ORDERED that the order is affirmed.
1. Although defendant moved pursuant to CPL 440.30 and County Court deemed the motion to have been made pursuant to CPL 440.10 and 440.20, CPL 440.10 is the applicable provision since defendant seeks “to vacate his judgment completely,” rather than to merely vacate or modify his sentence. We note that under CPL 440.10(2), the bars to review are absolute and may not be waived in the interest of justice (see Preiser, Practice Commentaries, McKinney's Cons. Laws of N.Y., Book 11A, CPL 440.10, at 425; cf. CPL 440.10 ).
2. In light of our holding that CPL 440.10(2)(c) mandates denial of a postconviction challenge to the voluntariness of a plea based on the failure to advise of a postrelease supervision term where sufficient facts appear on the record to permit adequate review on direct appeal, only a motion prior to sentencing can preserve the issue for our review in such cases. Our dictum in People v. Harler, 296 A.D.2d 712, 744 N.Y.S.2d 916, supra, that a defendant may preserve the issue “by appropriate postconviction motion” (id. at 713, 744 N.Y.S.2d 916; see People v. Keyes, 300 A.D.2d 909, 753 N.Y.S.2d 159; People v. Jachimowicz, 292 A.D.2d 688, 688, 738 N.Y.S.2d 770, supra ), should not be read to signal a contrary view.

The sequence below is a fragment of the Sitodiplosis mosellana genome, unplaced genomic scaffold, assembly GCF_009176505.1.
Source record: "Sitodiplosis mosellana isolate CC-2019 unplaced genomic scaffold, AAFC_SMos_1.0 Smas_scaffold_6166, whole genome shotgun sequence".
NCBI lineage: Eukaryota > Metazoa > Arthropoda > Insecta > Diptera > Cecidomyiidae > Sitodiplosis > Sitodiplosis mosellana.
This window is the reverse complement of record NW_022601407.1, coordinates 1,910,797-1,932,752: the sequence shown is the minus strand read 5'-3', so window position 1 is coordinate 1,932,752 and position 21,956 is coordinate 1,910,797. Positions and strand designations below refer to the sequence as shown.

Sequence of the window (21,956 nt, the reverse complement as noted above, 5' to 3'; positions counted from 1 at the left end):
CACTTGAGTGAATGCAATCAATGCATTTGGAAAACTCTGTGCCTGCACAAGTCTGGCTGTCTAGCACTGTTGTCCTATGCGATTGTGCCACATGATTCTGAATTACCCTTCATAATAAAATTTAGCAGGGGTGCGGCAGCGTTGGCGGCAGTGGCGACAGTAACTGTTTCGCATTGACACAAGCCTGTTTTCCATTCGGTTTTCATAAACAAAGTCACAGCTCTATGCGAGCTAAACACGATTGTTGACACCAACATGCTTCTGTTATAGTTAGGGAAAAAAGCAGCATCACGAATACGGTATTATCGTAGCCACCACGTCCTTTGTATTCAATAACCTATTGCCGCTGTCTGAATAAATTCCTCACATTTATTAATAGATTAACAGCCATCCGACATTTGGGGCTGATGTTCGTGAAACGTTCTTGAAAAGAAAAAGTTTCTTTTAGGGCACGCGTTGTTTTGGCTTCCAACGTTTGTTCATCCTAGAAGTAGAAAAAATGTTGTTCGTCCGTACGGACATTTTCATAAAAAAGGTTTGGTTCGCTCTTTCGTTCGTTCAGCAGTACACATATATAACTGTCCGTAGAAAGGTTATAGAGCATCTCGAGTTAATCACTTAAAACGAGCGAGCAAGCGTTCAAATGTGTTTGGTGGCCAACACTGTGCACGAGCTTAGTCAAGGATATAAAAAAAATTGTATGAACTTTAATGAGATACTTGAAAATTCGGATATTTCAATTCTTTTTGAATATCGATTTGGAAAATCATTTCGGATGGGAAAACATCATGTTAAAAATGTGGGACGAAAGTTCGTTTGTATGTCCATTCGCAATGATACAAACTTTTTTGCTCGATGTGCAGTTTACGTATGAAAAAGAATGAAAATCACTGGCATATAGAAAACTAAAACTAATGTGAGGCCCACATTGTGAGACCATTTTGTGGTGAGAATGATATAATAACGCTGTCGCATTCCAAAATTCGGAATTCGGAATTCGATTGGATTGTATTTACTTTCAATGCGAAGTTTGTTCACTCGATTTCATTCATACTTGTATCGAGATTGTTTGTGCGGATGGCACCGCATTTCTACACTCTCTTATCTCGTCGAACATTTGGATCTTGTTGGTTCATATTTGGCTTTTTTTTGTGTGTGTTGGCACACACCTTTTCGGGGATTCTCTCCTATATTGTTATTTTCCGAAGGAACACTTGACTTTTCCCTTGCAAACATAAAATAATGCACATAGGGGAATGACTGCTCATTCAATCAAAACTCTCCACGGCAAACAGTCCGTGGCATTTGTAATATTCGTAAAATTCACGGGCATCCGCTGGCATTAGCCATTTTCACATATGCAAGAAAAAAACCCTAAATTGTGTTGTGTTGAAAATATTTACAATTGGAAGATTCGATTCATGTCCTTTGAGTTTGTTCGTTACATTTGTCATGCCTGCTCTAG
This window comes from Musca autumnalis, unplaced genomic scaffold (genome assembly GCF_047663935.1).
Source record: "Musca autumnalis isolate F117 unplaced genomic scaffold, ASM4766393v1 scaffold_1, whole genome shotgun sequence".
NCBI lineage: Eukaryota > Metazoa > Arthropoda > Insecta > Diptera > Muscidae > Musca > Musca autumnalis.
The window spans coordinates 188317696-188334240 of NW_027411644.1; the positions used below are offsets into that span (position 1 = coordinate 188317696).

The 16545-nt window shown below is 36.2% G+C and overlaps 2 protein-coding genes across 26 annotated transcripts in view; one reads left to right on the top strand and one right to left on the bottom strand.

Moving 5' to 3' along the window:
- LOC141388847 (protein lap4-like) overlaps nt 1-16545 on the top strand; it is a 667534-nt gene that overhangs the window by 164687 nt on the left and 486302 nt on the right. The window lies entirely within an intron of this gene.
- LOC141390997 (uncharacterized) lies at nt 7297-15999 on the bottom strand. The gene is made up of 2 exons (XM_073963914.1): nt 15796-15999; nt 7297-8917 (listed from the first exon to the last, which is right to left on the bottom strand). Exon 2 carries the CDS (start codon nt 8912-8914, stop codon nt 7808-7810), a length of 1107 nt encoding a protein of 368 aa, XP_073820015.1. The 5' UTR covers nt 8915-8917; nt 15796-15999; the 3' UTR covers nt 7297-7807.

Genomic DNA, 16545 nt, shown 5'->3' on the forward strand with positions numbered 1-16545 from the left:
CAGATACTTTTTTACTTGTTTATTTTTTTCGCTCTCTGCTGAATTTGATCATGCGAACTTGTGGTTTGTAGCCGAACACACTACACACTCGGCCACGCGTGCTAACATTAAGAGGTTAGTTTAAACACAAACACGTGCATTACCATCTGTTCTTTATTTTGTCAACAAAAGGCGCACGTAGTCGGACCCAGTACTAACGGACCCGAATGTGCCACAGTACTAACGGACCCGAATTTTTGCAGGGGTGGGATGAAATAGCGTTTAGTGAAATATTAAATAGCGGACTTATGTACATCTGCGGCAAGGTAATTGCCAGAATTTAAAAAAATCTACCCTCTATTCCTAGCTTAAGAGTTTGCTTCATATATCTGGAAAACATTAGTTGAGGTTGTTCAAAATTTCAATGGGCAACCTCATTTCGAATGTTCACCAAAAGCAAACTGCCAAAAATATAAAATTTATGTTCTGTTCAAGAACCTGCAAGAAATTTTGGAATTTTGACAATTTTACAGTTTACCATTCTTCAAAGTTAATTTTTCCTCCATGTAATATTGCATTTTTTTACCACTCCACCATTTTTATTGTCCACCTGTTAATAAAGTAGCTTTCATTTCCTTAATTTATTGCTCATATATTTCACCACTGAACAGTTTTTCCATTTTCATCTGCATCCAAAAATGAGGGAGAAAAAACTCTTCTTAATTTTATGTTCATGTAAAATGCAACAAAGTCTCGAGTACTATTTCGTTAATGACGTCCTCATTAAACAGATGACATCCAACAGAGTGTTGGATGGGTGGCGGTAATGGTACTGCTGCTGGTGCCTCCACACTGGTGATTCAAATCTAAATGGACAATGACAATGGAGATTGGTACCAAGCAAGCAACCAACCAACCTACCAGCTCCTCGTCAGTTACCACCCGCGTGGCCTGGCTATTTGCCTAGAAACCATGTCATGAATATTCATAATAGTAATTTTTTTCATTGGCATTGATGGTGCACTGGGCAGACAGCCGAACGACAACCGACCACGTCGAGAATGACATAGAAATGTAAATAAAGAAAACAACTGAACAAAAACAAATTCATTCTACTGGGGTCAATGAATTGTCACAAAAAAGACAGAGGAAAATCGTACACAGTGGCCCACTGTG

PETERS, SPAIN, ROSE and LAHTINEN, JJ., concur.